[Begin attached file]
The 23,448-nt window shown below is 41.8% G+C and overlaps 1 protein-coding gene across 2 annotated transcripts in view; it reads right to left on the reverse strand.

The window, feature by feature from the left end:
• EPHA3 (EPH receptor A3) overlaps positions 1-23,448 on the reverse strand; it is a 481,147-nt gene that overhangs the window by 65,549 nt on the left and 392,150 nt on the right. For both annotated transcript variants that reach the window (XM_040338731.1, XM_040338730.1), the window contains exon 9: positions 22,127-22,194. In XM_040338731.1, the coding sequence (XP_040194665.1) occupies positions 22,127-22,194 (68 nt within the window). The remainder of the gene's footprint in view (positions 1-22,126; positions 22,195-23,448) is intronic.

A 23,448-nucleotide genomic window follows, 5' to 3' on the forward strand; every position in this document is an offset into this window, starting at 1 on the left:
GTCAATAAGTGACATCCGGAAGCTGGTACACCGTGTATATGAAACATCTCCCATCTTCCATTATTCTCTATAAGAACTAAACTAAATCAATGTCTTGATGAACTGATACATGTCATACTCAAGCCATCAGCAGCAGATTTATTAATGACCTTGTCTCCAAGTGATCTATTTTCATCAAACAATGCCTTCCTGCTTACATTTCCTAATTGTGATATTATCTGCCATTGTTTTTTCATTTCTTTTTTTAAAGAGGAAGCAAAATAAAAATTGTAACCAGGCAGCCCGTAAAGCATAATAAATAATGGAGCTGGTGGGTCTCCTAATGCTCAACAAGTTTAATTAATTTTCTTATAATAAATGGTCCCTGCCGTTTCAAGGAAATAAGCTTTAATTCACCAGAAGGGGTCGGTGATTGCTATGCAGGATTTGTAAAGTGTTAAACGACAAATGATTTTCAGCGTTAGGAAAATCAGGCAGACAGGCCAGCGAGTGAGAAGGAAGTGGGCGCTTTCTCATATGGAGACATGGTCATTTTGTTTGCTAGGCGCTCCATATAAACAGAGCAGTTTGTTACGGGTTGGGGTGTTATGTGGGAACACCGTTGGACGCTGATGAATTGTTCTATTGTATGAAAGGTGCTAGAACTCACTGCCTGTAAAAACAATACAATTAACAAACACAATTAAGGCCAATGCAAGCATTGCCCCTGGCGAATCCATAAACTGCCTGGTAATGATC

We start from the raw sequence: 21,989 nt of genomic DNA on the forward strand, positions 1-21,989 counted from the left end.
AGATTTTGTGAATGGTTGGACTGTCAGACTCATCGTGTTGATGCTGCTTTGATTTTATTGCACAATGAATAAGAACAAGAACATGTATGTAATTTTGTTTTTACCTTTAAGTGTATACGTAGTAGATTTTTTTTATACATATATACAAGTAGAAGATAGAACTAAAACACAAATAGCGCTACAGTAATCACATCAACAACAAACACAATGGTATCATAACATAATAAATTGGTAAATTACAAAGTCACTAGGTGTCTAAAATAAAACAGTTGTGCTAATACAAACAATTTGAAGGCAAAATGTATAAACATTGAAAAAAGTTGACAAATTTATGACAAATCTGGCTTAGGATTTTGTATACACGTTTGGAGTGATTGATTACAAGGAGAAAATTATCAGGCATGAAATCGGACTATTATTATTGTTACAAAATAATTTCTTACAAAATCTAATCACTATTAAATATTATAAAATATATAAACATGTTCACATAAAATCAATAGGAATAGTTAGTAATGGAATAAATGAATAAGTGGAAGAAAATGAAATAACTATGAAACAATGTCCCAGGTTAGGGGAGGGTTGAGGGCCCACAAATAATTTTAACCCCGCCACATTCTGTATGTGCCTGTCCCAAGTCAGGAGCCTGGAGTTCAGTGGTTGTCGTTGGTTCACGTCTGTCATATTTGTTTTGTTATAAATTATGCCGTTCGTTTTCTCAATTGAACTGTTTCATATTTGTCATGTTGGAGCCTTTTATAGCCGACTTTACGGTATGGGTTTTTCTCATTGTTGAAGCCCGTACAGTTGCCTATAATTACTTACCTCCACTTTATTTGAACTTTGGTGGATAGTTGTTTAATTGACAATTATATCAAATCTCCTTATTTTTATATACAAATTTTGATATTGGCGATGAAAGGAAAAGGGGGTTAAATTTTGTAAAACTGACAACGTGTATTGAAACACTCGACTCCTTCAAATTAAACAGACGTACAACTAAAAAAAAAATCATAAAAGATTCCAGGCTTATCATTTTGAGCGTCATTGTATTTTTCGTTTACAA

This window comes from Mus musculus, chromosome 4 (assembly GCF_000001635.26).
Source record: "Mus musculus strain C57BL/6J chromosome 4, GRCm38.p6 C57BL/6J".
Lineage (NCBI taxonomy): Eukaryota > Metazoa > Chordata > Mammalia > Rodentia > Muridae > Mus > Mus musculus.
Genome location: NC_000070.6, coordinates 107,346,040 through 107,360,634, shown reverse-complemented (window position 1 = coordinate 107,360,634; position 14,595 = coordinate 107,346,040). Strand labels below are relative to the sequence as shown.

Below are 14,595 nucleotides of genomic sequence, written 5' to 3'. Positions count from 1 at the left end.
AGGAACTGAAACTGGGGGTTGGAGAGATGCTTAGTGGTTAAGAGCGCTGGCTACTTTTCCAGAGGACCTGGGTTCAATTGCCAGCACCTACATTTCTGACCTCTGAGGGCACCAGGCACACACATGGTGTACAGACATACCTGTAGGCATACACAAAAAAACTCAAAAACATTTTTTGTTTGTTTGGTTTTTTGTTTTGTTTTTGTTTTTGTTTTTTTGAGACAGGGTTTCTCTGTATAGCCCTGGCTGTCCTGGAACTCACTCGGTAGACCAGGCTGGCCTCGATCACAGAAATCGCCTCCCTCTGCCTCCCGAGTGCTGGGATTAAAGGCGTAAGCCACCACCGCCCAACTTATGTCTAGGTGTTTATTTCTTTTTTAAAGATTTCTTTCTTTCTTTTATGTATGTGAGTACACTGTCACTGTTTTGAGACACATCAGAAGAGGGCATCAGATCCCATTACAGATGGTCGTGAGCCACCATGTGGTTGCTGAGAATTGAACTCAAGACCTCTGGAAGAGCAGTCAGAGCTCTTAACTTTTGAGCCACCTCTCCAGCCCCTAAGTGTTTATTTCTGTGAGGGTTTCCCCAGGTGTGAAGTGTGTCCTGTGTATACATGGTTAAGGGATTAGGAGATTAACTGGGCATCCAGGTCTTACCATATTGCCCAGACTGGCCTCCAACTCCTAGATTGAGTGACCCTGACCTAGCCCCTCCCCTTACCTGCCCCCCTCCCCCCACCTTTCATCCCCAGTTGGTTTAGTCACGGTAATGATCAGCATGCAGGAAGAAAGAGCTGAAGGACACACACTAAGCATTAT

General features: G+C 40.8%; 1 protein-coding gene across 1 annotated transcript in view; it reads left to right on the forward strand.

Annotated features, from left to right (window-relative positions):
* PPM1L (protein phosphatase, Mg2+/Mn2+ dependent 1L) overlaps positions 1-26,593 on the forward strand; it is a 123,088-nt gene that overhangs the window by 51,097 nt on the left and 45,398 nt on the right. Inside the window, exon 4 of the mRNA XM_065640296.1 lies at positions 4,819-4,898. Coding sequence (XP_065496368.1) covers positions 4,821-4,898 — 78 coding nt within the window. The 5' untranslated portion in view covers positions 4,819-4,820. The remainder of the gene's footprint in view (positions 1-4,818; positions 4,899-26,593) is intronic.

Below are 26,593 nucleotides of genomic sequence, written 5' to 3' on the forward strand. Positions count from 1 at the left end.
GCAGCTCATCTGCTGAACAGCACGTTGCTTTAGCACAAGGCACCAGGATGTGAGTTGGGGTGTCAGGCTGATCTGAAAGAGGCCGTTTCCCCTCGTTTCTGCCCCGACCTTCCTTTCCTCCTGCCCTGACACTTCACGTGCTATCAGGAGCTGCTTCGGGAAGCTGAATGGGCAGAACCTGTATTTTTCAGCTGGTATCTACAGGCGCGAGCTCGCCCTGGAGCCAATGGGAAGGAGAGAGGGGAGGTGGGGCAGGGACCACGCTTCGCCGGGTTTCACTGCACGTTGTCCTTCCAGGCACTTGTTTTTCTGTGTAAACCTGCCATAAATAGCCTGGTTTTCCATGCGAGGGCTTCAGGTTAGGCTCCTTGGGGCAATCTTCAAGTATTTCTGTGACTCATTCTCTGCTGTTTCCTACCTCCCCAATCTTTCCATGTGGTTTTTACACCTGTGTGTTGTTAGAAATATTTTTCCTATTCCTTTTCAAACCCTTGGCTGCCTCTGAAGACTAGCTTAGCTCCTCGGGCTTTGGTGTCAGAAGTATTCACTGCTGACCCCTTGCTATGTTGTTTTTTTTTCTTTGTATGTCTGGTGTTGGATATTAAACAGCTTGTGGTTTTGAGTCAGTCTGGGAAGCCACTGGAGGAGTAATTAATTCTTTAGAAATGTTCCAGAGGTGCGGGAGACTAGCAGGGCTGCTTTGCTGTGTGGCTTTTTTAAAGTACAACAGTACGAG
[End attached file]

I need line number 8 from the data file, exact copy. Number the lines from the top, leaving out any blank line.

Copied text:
This window comes from Mus musculus, chromosome 4 (assembly GCF_000001635.26).